A powerful 7.1 magnitude aftershock has rocked a large portion of eastern Japan, less than four weeks after the 9.0 quake-tsunami that left thousands of people on Japan's coast dead and caused a disaster at the Fukushima nuclear power plant.
Japan's NHK television immediately broke into programming late Thursday night with news of the earthquake, which struck at at 11:32 in the evening, and to warn Japan's meteorological service had issued a tsunami warning.
The announcer warned people near the coast to move immediately to higher ground. NHK also told people to stay away from buildings that were damaged by the 9.0 earthquake on March 11. The tsunami warning was later rescinded.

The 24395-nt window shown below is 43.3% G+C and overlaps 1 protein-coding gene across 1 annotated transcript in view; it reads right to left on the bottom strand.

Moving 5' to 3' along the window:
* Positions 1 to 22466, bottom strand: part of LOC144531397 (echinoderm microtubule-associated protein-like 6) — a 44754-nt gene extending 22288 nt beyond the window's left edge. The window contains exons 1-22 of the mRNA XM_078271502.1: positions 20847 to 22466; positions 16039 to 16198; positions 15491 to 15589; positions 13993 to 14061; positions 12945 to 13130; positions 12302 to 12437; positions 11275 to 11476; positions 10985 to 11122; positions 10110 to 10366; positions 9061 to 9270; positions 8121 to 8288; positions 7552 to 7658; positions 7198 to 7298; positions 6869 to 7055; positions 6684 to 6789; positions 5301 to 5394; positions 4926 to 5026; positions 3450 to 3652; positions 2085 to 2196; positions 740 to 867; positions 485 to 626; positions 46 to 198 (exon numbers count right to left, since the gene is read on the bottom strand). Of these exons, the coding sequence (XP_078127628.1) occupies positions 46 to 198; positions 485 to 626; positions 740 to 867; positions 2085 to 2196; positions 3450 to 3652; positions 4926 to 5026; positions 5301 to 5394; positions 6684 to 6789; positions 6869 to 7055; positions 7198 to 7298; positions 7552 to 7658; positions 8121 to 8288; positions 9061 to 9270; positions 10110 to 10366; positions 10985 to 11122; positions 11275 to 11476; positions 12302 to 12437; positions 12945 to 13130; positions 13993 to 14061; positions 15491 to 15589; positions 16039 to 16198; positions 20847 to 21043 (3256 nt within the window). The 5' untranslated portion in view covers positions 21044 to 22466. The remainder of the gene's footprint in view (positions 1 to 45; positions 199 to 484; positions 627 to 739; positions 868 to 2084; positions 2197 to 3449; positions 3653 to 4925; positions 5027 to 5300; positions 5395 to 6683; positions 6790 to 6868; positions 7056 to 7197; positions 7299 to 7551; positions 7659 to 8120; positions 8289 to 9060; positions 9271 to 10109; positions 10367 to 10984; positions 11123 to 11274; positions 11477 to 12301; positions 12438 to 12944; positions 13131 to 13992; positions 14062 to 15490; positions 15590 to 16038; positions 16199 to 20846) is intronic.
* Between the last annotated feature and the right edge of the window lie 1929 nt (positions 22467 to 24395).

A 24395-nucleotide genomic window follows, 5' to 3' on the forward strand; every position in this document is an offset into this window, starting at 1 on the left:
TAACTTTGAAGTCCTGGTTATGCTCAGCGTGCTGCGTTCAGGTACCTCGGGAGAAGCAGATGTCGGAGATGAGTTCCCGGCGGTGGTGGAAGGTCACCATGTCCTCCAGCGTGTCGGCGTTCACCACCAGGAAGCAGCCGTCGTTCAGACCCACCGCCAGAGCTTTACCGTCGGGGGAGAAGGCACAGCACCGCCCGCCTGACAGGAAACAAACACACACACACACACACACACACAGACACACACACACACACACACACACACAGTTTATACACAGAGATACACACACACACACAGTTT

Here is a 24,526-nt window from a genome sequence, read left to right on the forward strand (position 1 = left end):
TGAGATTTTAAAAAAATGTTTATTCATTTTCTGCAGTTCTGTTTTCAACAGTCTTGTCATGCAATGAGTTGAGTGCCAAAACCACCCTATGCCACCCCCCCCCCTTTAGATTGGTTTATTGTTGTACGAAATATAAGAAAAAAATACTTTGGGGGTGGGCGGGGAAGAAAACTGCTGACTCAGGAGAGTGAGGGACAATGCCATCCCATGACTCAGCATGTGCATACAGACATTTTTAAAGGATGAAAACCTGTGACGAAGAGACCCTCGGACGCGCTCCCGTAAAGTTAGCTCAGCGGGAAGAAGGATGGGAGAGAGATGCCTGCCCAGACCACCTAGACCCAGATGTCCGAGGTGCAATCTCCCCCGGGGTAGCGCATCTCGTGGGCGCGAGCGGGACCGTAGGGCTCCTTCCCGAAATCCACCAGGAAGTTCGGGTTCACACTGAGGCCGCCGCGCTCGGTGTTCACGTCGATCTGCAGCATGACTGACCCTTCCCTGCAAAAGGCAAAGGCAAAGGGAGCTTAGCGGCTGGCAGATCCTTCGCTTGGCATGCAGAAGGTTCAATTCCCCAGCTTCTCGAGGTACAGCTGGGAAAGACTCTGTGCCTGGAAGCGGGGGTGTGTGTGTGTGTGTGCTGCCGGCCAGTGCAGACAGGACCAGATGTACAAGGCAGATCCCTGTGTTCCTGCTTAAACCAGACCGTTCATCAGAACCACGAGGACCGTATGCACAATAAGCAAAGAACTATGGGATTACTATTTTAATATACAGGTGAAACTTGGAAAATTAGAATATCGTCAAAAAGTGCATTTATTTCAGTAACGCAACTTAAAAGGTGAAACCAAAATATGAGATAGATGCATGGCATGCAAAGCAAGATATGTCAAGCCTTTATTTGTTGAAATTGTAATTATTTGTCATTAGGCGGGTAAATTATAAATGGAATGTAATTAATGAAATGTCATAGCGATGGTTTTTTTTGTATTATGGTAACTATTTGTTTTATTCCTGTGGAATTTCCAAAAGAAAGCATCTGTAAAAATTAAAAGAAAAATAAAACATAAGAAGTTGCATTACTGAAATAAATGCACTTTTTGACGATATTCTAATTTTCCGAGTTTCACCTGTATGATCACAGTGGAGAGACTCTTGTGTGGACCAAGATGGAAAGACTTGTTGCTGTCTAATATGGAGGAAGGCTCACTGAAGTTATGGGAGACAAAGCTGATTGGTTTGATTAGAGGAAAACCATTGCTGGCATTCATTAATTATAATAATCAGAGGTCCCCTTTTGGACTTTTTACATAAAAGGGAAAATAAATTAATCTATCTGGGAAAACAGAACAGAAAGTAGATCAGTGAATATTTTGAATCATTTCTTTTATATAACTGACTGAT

The quake's epicenter was centered under the Pacific Ocean off Japan's eastern coast in the same general area as last month's earthquake. The tsunami triggered by that quake killed more than 12,000 and left some 14,000 missing to date.
Shortly after Thursday's aftershock a spokesman for Tokyo Electric Power, who runs the Fukushima nuclear power plant, said there were no new immediate problems found at the site, where engineers are still working to contain damage done by the meltdown there.
In Sendai city, the capital of Miyagi prefecture, lights went off during the earthquake due to power failures. The quake was felt far down the coast, and Tokyo experienced strong shaking that lasted for at least a minute and disrupted train and bus service.
Map Source: Wikimedia Commons